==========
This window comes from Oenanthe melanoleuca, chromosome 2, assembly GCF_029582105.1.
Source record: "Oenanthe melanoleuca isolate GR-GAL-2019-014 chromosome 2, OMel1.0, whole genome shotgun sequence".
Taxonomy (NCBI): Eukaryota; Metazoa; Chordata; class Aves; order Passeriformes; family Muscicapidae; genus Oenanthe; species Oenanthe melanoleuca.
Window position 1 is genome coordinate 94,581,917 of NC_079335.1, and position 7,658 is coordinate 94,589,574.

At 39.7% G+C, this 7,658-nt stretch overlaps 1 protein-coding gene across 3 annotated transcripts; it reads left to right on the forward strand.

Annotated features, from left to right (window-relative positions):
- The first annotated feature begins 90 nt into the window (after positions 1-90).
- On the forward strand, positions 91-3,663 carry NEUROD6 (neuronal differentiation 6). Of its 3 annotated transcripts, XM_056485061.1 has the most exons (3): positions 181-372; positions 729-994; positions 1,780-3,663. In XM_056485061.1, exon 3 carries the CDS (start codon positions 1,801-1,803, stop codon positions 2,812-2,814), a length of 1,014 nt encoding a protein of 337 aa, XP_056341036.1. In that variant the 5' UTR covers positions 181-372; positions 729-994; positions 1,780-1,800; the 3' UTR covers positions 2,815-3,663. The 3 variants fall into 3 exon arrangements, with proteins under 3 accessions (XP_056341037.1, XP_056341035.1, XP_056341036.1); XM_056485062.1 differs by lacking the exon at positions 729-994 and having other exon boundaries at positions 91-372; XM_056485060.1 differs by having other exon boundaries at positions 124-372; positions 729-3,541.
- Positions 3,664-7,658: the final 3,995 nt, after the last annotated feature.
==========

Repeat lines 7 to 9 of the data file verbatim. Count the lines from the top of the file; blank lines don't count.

- The first annotated feature begins 90 nt into the window (after positions 1-90).
- On the forward strand, positions 91-3,663 carry NEUROD6 (neuronal differentiation 6). Of its 3 annotated transcripts, XM_056485061.1 has the most exons (3): positions 181-372; positions 729-994; positions 1,780-3,663. In XM_056485061.1, exon 3 carries the CDS (start codon positions 1,801-1,803, stop codon positions 2,812-2,814), a length of 1,014 nt encoding a protein of 337 aa, XP_056341036.1. In that variant the 5' UTR covers positions 181-372; positions 729-994; positions 1,780-1,800; the 3' UTR covers positions 2,815-3,663. The 3 variants fall into 3 exon arrangements, with proteins under 3 accessions (XP_056341037.1, XP_056341035.1, XP_056341036.1); XM_056485062.1 differs by lacking the exon at positions 729-994 and having other exon boundaries at positions 91-372; XM_056485060.1 differs by having other exon boundaries at positions 124-372; positions 729-3,541.
- Positions 3,664-7,658: the final 3,995 nt, after the last annotated feature.